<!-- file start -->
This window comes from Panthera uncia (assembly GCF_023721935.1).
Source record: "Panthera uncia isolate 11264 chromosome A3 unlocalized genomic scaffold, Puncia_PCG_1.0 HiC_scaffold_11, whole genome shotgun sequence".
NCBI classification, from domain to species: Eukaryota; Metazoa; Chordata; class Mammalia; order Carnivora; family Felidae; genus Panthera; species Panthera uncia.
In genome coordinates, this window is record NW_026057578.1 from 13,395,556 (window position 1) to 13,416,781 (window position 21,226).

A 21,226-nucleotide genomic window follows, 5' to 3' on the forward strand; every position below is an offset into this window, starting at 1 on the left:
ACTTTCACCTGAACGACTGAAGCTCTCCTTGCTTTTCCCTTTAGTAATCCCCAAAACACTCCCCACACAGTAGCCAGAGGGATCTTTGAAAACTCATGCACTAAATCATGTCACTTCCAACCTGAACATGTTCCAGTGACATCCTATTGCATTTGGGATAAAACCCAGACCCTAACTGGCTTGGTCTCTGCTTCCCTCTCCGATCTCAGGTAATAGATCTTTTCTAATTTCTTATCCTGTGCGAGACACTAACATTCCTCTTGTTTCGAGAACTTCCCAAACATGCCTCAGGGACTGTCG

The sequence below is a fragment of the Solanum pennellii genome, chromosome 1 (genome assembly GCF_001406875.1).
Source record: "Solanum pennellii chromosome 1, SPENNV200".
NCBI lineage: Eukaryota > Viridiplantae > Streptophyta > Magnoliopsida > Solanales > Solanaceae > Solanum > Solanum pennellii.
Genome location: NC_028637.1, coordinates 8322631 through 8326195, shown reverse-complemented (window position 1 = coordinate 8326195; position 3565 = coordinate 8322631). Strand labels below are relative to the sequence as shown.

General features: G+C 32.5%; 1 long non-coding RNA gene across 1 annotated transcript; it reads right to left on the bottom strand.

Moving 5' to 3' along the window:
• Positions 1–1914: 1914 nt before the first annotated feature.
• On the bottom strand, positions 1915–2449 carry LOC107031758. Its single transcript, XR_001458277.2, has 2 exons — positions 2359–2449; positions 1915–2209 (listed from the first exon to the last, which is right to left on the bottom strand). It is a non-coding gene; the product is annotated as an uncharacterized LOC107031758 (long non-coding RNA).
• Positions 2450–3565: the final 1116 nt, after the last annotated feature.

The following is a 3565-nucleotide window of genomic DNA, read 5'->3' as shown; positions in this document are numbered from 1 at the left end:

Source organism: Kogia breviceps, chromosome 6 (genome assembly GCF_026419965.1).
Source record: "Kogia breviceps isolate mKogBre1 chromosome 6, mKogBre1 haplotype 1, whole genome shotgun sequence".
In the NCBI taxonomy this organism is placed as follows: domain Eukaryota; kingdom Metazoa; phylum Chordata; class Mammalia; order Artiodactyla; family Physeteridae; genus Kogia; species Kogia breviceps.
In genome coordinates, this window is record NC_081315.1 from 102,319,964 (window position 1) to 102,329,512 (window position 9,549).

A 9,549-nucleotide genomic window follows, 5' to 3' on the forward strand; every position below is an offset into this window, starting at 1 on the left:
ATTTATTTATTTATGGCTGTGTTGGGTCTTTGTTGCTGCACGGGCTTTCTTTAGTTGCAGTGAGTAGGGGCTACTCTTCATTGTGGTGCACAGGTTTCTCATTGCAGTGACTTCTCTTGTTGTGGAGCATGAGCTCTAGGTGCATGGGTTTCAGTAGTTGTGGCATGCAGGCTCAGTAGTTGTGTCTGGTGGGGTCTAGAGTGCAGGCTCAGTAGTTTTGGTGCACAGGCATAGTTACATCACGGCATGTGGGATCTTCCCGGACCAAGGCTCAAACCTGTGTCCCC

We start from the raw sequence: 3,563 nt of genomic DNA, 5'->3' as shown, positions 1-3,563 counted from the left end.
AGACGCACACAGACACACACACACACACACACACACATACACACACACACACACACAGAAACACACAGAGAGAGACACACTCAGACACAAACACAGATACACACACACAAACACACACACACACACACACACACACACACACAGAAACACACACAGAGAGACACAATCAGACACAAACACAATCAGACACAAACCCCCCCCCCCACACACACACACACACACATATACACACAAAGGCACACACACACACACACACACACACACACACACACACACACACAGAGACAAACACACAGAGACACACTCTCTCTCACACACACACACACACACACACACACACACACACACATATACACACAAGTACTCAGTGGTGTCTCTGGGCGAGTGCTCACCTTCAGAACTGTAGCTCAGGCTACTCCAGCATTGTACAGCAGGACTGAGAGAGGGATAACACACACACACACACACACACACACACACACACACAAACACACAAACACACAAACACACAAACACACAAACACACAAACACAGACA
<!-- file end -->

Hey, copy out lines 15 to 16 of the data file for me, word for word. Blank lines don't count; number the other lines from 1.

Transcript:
• Positions 2450–3565: the final 1116 nt, after the last annotated feature.

The following is a 3565-nucleotide window of genomic DNA, read 5'->3' as shown; positions in this document are numbered from 1 at the left end: